It is a risky strategy to be sure. The typical Modcloth customer, for example, is more or less the kind of person that hates Walmart and everything that it stands for. No surprise then the announcement of its sale is being met by virulence from many customers who vow to never buy from Modcloth again. Maybe they will not, but then again maybe other customers will. Maybe a little of the hipster sheen will rub off on Walmart, or maybe some customers will stick around to see what Walmart’s input brings to the party, especially since the company is retaining much of Modcloth’s marketing talent. After all, at the end of the day, Modcloth (a company that in the past has ruffle d feathers by offering wedding dresses for around $200), is just like Walmart in that both are retailers selling relatively inexpensive made-in-China clothing to a North American market, so that has to be some kind of a starting point.
Whether the experiment with this set of online retailers works or not, Walmart clearly realizes that its future growth has a lot to do with attracting and retaining a millennial clientele. To be sure that clientele wants good prices, but they also want to be thought of as having style–and they do not want to have a lot to do with bricks and mortar retailers. Buying up Modcloth shows a certain style in itself, which may be the first step in acquiring some stylish new customers.
North America is aging, and a lot of the rest of the world is aging as well. It is something to think about as we consider where we are going to get the labor we need to grow our economies in the years ahead. That is, for decades we in North America have been able to attract the cream of the crop in terms of workers if we so chose. The opportunities were here and a surplus of workers was elsewhere. So what will happen when that surplus dries up, and more and more countries are scrambling for young workers?
This article from the World Economic Forum (WEF) details the aging trends in Asia very clearly. The region has for years benefitted from a ‘demographic dividend’ where a a young, growing work force (aged 15-64) has helped drive growth. Now, as is the case so many places, fertility rates are falling and people are living longer. Already one-third of the population in Singapore and South Korea is over 50, and in Japan the ratio is closer to half. No surprise then that workforce growth is slowing. The most dramatic example of labor force contraction could well be in China, where the WEF figures there could be a decline of 170 million people in its working-age population over the next three decades.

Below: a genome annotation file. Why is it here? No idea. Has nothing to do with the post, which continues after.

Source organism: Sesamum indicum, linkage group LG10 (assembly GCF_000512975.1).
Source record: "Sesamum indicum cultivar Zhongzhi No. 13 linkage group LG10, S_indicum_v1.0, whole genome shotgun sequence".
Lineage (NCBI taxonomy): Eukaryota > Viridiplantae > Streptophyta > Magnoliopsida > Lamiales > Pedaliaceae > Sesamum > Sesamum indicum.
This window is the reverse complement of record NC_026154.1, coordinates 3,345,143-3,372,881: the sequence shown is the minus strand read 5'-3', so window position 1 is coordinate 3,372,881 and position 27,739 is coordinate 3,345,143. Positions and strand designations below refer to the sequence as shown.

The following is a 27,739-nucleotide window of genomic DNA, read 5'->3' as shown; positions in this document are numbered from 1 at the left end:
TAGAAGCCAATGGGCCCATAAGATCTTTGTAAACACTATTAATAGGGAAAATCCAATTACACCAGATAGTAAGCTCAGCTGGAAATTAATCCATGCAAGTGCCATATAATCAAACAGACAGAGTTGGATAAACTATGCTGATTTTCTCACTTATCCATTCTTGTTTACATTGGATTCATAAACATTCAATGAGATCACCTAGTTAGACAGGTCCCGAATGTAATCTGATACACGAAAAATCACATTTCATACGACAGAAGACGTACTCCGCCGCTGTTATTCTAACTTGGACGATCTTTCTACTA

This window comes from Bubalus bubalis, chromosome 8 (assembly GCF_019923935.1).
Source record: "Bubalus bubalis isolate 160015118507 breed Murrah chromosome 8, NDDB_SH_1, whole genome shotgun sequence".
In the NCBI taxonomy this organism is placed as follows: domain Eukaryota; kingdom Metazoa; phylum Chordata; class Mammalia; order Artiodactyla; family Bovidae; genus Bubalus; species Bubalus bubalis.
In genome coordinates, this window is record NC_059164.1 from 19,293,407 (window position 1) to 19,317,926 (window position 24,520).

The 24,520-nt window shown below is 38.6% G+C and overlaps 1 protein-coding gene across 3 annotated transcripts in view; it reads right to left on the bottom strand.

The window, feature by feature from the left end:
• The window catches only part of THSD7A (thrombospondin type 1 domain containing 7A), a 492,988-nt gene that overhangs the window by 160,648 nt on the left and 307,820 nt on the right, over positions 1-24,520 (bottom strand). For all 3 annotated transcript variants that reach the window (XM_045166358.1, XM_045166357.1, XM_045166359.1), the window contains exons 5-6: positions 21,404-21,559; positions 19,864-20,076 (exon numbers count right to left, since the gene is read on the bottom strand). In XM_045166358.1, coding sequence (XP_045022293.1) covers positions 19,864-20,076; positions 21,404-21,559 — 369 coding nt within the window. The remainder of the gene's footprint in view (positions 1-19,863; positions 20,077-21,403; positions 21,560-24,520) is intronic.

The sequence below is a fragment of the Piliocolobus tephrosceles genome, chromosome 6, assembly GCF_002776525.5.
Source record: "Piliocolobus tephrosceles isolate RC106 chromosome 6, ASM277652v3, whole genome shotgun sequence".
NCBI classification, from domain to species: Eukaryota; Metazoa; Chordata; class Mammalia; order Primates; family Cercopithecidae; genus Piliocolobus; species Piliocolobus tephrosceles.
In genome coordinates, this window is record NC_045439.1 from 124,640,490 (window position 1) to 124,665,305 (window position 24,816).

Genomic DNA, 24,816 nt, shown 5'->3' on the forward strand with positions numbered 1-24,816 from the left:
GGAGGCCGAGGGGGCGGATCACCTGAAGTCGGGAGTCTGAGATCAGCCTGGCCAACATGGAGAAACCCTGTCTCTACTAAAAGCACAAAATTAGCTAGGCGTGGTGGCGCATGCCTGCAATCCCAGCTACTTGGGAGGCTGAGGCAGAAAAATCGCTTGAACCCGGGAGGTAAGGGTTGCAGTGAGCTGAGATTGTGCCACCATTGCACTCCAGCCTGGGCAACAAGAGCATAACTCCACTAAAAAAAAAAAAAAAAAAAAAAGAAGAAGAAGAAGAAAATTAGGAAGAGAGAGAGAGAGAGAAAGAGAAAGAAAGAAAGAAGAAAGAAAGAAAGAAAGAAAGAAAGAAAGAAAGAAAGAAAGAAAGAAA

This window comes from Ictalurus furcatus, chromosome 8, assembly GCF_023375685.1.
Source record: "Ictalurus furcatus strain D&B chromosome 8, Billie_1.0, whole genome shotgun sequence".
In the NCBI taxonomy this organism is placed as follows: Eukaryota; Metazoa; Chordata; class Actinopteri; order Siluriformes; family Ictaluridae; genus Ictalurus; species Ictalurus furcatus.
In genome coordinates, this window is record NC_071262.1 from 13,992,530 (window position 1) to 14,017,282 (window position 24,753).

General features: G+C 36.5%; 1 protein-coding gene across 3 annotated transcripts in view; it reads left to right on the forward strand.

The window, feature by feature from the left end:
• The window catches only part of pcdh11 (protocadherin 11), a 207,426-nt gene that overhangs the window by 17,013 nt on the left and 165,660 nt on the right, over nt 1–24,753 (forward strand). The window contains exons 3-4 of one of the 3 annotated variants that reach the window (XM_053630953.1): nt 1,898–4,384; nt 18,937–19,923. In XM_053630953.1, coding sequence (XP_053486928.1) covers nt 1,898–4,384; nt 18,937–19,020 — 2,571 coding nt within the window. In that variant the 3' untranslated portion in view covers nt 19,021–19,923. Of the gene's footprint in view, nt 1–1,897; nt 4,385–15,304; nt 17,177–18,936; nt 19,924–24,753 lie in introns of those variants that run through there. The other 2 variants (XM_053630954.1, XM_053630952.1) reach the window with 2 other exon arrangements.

If left unchecked, all other things being equal a declining labor force means strained public finances as well as lower economic growth. That is why the WEF suggests that the countries experiencing the decline in labor force growth look to the ones with younger populations as sources of labor. India, Indonesia and the Philippines fall into this category.
It could mean a shift for North America. Right now, there is no shortage of willing workers, at all skill levels, who want to be in Canada or the United States. The competition of those workers, particularly those in the highest skill categories could heat up in the years ahead if would-be workers have the choice of staying at home or heading to a nearby Asian country rather than going further afield. That could be a big deal, given that North America is also aging rapidly.